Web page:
Message to the H. C. for Mr. Howell to live in Lambeth House.
A Messenger was sent to the House of Commons, by Dr. Bennet and Dr. Ayleff:
To let them know, that this House hath altered Francis Howell, a Servant of the Archbishop of Cant. to be appointed to live in the House at Lambeth, instead of Mr. Dobson, unless the House of Commons know of any just Exceptions to the said Howell.
Essex Petition presented.
The House was informed (fn. 7) that certain Gentlemen of Essex were ready at the Door, to present a Petition to their Lordships: They were called in; the House received it, and commanded it to be read, which accordingly was done, in hæc verba:
The Answer returned was:
That this House approves of the End of their Petition, which is Peace; and their Lordships are, and always have been, desirous of it, and endeavour to further it: But this House utterly dislikes the Manner of it, in prescribing what Way this House should proceed in, which is wholly to be left to the Wisdom and Judgement of this House, and not to be prescribed.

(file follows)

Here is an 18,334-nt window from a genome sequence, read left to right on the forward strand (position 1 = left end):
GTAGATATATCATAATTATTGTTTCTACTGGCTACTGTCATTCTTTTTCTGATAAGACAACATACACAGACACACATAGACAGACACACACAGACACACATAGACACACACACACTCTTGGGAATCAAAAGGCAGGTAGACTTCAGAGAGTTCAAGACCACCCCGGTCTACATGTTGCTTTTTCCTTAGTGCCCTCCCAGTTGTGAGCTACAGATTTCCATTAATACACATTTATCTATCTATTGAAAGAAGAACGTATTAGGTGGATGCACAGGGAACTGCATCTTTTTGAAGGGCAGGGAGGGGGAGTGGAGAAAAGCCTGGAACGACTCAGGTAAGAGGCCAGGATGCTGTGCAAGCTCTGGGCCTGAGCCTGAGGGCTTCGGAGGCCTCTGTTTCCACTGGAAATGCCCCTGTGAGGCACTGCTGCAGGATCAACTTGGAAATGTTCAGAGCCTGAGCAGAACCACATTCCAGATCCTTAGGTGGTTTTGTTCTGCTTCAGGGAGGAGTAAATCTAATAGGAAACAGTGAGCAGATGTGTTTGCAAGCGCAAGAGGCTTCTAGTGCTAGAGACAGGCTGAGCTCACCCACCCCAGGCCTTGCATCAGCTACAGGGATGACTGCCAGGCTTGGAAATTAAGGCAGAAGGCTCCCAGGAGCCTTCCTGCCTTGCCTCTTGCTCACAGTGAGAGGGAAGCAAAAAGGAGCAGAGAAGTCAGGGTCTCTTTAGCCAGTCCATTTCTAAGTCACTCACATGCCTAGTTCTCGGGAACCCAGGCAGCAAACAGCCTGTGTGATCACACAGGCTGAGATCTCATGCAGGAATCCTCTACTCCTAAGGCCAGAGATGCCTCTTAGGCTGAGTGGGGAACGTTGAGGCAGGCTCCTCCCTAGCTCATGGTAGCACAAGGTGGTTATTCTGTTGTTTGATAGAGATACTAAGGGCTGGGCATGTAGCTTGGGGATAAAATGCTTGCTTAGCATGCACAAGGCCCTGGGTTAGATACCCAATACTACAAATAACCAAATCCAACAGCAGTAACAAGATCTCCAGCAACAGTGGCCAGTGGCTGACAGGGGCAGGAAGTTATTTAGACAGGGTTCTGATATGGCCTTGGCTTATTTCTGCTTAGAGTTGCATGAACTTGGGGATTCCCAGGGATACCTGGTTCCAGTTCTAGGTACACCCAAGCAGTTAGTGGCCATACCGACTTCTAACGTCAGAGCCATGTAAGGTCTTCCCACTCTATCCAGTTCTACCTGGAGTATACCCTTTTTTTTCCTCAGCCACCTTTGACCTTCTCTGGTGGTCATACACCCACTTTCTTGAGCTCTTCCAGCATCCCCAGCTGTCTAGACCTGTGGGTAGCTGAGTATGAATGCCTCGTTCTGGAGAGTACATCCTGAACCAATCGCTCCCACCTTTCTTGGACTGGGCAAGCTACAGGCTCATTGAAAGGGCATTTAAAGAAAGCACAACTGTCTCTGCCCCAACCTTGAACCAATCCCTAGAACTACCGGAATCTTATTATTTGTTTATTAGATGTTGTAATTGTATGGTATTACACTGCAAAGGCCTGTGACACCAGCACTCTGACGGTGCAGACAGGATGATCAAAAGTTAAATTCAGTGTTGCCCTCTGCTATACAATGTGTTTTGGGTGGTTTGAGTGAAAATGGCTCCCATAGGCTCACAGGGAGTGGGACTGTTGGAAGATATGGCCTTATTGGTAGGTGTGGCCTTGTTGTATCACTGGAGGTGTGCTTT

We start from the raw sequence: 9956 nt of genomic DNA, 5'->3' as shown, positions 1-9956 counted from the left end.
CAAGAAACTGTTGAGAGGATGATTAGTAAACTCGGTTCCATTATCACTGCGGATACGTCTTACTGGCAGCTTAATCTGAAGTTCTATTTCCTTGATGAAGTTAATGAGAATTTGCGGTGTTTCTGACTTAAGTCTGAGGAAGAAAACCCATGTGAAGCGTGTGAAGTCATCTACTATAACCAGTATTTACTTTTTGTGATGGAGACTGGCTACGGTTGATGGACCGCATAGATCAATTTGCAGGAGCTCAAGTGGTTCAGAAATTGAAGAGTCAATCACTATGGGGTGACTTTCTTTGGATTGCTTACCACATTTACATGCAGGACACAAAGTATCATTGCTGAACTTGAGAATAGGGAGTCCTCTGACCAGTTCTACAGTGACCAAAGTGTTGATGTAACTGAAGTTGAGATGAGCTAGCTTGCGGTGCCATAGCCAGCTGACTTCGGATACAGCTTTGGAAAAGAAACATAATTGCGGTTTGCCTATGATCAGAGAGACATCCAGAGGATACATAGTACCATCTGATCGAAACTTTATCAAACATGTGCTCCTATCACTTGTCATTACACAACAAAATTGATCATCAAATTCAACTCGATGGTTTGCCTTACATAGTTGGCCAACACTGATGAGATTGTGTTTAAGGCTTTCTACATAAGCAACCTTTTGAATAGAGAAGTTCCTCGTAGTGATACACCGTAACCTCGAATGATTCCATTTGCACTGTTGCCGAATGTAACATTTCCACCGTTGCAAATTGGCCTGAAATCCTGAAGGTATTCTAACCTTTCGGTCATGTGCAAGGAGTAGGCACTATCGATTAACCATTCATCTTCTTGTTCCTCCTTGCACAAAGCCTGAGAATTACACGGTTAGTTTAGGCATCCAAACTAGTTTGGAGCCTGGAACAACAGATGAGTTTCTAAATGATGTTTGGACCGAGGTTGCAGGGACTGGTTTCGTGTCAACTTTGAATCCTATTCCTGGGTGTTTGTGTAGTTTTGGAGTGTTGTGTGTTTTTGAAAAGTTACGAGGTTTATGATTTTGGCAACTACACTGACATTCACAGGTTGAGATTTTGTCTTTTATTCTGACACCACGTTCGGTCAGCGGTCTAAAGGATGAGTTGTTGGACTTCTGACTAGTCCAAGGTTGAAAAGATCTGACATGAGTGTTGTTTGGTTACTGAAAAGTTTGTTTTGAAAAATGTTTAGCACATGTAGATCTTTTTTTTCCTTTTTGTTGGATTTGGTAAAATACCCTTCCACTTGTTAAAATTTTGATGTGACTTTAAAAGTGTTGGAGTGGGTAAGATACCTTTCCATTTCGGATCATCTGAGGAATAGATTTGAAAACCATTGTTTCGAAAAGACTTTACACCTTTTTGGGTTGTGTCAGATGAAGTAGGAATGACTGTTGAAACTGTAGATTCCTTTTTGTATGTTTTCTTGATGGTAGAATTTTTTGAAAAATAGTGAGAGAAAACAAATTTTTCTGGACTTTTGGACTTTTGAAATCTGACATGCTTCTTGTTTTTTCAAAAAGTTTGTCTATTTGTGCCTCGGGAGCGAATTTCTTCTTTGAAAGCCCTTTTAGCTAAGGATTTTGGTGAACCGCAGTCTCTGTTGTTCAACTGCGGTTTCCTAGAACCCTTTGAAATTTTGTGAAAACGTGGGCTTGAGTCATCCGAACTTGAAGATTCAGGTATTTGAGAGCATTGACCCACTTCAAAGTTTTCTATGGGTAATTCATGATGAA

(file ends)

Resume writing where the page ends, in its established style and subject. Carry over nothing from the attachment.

Information of a Proclamation for the Adjournment of some Courts to Oxford.
Upon Information to this House, "That there is a Proclamation for the Adjournment of some Courts the next Term to Oxford, Chancery, Receipt of Exchequer, Dutchy of Lancaster, Wards and Liveries, Court of Requests, which is Matter of great Concernment:" Therefore this House Resolves, To communicate it to the House of Commons, and acquaint them with it at a Conference To-morrow Morning; and to let them know, that many Inconveniencies will ensue if this Proclamation takes Effect.
Message to the H. C. for a Conference about it.
And immediately a Message was sent to the House of Commons, by
To let the House of Commons know, that this House is informed of a (fn. 8) Proclamation from the King, for the adjourning of some Courts the next Term to Oxford; concerning which, their Lordships are resolved to have a Conference with them To-morrow Morning about it.
Horses seized from the Essex Gentlemen, who presented the Petition, to be returned.
Upon Information, "That the Gentlemen that came with the Essex Petition hath had their Horses taken from them last Night, by Mr. Beard and Mr. Browne:" It is Ordered, That the said Mr. Beard and Mr. Browne shall presently deliver the Horses to the Gentlemen of Essex, and attend this House Tomorrow Morning, to shew by what Warrant they seized them.
Lord Fairfax's Letter concerning the Proceedings of his Army in Yorkshire.